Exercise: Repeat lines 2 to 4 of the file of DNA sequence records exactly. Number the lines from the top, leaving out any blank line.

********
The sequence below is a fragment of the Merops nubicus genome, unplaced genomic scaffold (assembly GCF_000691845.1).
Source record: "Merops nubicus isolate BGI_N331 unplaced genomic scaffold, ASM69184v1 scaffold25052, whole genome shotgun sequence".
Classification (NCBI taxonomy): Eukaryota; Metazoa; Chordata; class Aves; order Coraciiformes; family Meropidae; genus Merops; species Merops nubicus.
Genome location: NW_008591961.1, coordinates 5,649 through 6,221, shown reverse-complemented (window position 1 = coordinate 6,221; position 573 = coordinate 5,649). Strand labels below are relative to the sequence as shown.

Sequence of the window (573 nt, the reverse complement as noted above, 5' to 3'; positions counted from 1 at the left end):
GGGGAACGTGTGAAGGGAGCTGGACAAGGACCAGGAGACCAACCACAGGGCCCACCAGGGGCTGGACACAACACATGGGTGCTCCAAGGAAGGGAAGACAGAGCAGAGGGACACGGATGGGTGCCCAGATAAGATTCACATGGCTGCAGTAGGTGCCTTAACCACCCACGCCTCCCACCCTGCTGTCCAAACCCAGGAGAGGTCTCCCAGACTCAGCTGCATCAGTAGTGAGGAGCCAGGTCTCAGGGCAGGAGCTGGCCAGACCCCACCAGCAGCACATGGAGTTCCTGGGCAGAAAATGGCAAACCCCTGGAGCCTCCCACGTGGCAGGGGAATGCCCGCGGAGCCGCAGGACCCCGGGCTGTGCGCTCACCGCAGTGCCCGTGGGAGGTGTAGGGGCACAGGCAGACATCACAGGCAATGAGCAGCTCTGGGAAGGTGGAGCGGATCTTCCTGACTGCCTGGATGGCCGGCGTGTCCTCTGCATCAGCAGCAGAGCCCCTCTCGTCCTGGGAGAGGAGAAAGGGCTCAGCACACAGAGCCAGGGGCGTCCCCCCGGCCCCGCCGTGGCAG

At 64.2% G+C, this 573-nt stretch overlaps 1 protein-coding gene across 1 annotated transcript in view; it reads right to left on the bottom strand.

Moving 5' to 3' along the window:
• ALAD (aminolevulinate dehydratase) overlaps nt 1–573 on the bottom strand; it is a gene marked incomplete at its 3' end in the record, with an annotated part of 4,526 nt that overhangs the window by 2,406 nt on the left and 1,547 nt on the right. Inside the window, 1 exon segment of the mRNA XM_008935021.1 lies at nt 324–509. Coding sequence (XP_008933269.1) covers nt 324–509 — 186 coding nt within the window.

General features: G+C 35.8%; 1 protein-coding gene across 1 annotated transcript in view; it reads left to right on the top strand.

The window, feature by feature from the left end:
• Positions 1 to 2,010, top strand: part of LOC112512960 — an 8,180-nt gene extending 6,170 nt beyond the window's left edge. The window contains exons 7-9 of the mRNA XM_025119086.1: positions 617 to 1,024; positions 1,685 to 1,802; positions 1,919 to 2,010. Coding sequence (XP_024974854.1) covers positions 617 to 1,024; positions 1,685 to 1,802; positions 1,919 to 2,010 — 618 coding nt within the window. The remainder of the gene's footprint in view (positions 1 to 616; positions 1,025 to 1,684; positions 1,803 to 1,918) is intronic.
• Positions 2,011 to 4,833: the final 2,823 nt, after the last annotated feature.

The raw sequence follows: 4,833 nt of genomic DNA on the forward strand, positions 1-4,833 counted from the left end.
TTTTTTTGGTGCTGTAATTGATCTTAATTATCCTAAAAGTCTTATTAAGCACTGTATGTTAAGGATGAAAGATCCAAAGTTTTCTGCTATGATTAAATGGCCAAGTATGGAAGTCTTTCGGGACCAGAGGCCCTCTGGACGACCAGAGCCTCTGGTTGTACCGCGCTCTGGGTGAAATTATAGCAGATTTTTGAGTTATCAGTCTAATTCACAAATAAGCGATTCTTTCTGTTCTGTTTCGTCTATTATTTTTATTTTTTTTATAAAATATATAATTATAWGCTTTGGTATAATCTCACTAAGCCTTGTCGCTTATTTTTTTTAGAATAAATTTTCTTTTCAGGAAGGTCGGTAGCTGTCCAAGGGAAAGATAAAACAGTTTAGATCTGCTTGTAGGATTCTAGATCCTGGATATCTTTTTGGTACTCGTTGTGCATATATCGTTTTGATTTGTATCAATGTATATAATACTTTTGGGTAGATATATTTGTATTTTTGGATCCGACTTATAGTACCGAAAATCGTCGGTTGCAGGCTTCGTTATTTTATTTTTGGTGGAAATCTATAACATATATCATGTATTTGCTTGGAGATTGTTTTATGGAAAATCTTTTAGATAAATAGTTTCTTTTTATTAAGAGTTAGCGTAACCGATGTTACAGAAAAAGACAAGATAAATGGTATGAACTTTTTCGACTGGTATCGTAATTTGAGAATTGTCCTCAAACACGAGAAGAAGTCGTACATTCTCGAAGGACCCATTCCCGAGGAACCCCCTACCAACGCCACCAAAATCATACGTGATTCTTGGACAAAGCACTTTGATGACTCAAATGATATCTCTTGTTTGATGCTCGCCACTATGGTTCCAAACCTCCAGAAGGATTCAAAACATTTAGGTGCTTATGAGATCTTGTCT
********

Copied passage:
Source record: "Merops nubicus isolate BGI_N331 unplaced genomic scaffold, ASM69184v1 scaffold25052, whole genome shotgun sequence".
Classification (NCBI taxonomy): Eukaryota; Metazoa; Chordata; class Aves; order Coraciiformes; family Meropidae; genus Merops; species Merops nubicus.
Genome location: NW_008591961.1, coordinates 5,649 through 6,221, shown reverse-complemented (window position 1 = coordinate 6,221; position 573 = coordinate 5,649). Strand labels below are relative to the sequence as shown.